It sounds like a ringing, buzzing sound in your ears. Doctors call it tinnitus, and you call it annoying and disruptive. If the noise continues for more than a few months, you should pursue treatment options with your ENT doctor. While there’s no cure for tinnitus, you can manage it and get real relief by seeing an ENT.
What Does Tinnitus Sound Like?
Tinnitus can vary in quality, pitch and volume. In fact, tinnitus can be many things to many people.
However, for the almost 20 percent of American adults who struggle with this hearing issue, the subjective, internal noise is more than a bothersome nuisance. It can impact your mood, day to day functionality and sleep patterns.
Tinnitus is not limited to iconic ear ringing. While that does happen, tinnitus also can sound like:
- Radio static
These sounds may come and go, may be heard all the time or may combine in unique patterns. Pulsing sounds often are the perception of the body’s own cardiovascular function.
What Factors Can Cause Tinnitus?
Changes in the auditory pathway can trigger symptoms of tinnitus. Something as simple as earwax which blocks the ear canal can start it. More commonly, chronic exposure to loud noise from concerts or construction sites damages the sensitive hair cells in the inner ear. This damage blocks or changes the signals sent along the auditory nerve to the brain.
Additionally, problems with the jaw joint – temporomandibular joint dysfunction, or TMJ – are associated with tinnitus. Or, the eustachian tube which connects the throat and ear may be blocked, inflamed or damaged from repeated ear infections or other diseases. An autoimmune hearing and balance disorder called Meniere’s disease may feature different degrees of tinnitus.
Finally, some medications can trigger tinnitus, or if you already have it, these medications can worsen it. Some of these medications are fairly ordinary, like ibuprofen and aspirin. Others target specific disease processes, such as anticonvulsants, antidepressants, cancer drugs, diuretics and others.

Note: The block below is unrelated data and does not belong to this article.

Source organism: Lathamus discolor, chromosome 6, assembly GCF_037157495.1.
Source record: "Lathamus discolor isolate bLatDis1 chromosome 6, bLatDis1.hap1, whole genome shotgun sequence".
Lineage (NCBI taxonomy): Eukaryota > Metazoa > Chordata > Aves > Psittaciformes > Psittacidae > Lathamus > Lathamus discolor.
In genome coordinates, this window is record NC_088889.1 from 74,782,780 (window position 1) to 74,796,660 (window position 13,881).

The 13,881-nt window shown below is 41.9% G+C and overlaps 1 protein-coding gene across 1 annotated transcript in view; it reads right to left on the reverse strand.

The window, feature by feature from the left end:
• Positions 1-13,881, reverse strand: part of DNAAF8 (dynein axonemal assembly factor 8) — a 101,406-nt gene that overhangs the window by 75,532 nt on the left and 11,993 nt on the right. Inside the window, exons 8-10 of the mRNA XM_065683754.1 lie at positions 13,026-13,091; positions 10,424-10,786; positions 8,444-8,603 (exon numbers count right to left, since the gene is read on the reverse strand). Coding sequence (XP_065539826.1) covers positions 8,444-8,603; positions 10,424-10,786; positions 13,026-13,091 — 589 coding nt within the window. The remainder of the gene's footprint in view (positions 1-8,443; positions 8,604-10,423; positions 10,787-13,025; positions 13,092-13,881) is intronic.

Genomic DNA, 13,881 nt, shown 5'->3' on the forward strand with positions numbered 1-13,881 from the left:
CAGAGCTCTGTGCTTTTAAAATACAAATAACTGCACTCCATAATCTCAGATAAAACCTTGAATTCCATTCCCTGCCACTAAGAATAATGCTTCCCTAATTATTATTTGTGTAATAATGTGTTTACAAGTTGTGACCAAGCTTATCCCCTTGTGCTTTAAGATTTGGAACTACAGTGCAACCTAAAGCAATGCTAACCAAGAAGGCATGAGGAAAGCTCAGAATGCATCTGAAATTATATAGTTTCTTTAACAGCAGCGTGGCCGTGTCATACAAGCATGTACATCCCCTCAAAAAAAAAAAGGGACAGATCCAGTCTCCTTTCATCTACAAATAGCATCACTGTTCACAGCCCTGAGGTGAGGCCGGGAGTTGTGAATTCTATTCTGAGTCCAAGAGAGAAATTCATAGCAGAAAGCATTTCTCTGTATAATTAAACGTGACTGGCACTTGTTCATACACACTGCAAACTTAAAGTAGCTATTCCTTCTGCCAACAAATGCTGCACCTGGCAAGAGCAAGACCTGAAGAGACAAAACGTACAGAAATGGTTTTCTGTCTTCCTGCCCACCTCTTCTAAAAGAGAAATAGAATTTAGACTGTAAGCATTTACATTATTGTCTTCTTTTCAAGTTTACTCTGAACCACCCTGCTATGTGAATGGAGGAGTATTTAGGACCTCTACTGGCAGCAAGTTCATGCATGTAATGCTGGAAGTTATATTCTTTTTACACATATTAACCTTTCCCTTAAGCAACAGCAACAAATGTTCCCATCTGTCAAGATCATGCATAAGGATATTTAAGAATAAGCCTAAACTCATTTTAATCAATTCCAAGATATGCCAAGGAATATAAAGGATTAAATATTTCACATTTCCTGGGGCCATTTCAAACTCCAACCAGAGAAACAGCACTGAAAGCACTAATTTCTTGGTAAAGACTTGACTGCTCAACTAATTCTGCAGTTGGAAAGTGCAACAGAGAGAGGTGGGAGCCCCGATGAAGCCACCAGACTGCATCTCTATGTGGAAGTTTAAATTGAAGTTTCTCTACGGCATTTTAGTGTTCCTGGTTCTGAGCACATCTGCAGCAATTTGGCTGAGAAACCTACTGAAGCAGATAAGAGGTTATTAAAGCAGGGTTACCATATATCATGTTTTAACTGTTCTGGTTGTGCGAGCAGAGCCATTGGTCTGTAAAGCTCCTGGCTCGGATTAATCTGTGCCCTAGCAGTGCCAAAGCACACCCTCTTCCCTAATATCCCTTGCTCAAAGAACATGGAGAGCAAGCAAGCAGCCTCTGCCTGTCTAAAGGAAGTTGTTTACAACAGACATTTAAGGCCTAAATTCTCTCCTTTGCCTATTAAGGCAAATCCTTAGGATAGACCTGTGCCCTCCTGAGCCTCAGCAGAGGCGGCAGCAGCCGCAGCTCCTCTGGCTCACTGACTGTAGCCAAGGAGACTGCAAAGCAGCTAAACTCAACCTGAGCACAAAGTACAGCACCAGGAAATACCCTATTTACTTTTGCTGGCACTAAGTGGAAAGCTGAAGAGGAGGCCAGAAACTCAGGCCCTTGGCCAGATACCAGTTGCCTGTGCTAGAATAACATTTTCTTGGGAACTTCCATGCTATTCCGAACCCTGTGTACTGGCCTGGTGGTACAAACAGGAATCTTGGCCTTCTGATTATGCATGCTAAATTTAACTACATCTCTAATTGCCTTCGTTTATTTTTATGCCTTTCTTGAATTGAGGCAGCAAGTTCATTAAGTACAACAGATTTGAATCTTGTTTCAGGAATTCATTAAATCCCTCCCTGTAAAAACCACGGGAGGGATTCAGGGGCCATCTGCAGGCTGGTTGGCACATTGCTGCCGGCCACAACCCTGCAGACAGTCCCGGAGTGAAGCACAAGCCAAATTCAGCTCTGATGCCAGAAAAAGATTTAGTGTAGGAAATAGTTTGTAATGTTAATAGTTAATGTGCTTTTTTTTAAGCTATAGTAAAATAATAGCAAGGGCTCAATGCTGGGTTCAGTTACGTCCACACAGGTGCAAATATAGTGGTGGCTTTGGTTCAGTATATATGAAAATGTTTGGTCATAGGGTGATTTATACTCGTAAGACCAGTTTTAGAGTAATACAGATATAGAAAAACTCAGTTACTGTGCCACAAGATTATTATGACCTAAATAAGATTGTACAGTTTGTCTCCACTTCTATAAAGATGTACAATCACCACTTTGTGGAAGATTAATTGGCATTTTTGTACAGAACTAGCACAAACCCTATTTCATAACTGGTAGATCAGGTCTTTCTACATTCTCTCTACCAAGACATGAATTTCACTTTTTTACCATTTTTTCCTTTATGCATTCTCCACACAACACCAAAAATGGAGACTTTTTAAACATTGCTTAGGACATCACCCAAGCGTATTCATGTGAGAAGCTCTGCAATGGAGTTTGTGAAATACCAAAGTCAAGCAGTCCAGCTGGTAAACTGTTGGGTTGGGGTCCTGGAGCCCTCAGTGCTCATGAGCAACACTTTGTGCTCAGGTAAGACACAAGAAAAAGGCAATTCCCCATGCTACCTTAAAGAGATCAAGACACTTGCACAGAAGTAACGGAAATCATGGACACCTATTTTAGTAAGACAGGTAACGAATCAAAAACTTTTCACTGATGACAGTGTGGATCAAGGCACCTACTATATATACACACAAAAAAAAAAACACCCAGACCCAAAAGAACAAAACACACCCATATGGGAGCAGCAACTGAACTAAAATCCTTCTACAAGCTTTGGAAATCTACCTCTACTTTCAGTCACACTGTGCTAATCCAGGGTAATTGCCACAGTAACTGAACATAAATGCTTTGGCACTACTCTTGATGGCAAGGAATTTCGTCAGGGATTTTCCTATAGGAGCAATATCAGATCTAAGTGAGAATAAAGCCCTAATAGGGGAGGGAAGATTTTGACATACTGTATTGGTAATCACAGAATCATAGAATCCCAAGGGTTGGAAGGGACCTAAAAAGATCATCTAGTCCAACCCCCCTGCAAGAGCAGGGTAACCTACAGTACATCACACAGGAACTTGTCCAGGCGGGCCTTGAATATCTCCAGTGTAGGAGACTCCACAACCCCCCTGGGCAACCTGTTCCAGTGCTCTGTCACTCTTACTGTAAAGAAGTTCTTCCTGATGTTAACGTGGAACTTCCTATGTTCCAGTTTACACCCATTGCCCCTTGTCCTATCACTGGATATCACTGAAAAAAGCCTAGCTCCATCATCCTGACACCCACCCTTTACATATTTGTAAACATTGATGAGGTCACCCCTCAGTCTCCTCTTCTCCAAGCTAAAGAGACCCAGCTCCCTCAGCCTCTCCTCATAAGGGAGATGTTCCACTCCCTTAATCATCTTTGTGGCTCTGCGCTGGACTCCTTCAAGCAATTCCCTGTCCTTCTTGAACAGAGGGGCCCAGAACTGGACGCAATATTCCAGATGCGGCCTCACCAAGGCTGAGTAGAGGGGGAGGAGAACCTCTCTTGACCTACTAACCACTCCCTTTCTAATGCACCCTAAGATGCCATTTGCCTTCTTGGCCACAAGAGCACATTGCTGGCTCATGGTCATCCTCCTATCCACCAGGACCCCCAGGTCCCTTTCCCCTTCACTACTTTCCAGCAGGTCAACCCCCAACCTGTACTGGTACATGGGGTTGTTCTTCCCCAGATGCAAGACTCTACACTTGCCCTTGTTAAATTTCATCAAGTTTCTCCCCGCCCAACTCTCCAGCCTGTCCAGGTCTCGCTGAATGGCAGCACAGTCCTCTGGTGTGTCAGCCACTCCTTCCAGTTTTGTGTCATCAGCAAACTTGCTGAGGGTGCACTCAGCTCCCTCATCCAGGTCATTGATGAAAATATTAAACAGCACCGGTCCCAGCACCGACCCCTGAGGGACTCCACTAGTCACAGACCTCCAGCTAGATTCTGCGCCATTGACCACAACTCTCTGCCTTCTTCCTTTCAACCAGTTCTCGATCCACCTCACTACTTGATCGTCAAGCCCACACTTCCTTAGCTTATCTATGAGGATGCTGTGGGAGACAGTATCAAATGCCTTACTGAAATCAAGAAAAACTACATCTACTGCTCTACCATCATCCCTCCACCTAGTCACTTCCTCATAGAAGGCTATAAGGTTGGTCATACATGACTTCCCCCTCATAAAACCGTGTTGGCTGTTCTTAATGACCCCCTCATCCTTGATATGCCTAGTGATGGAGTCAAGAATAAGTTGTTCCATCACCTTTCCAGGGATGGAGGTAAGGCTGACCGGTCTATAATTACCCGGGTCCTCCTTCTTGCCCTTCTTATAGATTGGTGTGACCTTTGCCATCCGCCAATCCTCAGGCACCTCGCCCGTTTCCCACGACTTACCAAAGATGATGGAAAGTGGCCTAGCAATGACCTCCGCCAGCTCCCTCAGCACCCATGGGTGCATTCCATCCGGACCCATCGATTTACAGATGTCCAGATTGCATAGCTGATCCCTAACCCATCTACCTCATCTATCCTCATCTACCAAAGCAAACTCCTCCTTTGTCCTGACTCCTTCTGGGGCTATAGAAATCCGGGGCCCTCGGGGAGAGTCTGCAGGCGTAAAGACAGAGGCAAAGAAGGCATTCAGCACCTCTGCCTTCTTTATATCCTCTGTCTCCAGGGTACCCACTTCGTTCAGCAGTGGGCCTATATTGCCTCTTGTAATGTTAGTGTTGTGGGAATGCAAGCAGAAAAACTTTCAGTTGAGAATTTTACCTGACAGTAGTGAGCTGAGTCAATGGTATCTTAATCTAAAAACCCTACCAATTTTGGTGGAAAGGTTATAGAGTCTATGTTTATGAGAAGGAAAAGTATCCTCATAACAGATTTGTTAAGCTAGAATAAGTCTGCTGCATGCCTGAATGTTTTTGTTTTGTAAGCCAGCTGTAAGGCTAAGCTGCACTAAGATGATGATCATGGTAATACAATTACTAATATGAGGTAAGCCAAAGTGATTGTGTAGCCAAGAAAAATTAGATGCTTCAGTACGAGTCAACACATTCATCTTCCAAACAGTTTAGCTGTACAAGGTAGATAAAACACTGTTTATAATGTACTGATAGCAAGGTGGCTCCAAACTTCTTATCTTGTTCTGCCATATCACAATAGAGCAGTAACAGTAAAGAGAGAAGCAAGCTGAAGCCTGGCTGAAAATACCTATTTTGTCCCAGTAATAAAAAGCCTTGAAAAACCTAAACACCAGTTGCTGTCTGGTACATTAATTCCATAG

Do Real Treatment Options Exist?
Treatment options for tinnitus are highly individualized. To understand the underlying cause of your tinnitus, your healthcare provider will ask you to describe the noise, when it started and what may trigger it. Be as specific as you can be so your ENT can determine if your tinnitus is related to a physical defect, such as TMJ, or something else. Also, you may undergo a hearing evaluation with our audiologist and some balance and imaging tests.
Then, the doctor will suggest ways to mask or even lower the volume on your tinnitus. If you have a hearing loss, you may find that your prescribed hearing aid(s) help mask the sound.
Also, your ENT physician may recommend:
- White noise machines which help cancel the subjective noise you perceive
- Ear protection when operating your lawn mower or other loud machinery at home or at work
- Taking medications if you are clinically depressed or have an anxiety disorder
- Learning to reduce stress with relaxation techniques and cognitive behavior therapy
- Getting consistent quality sleep
See Your Otolaryngologist in Georgetown, TX
At Georgetown ENT, your premier ear, nose and throat specialist is Dr. Scott William Franklin. Along with our onsite audiologist, Abeda Mueed, Dr. Franklin helps many adult patients suppress the disturbing symptoms of tinnitus.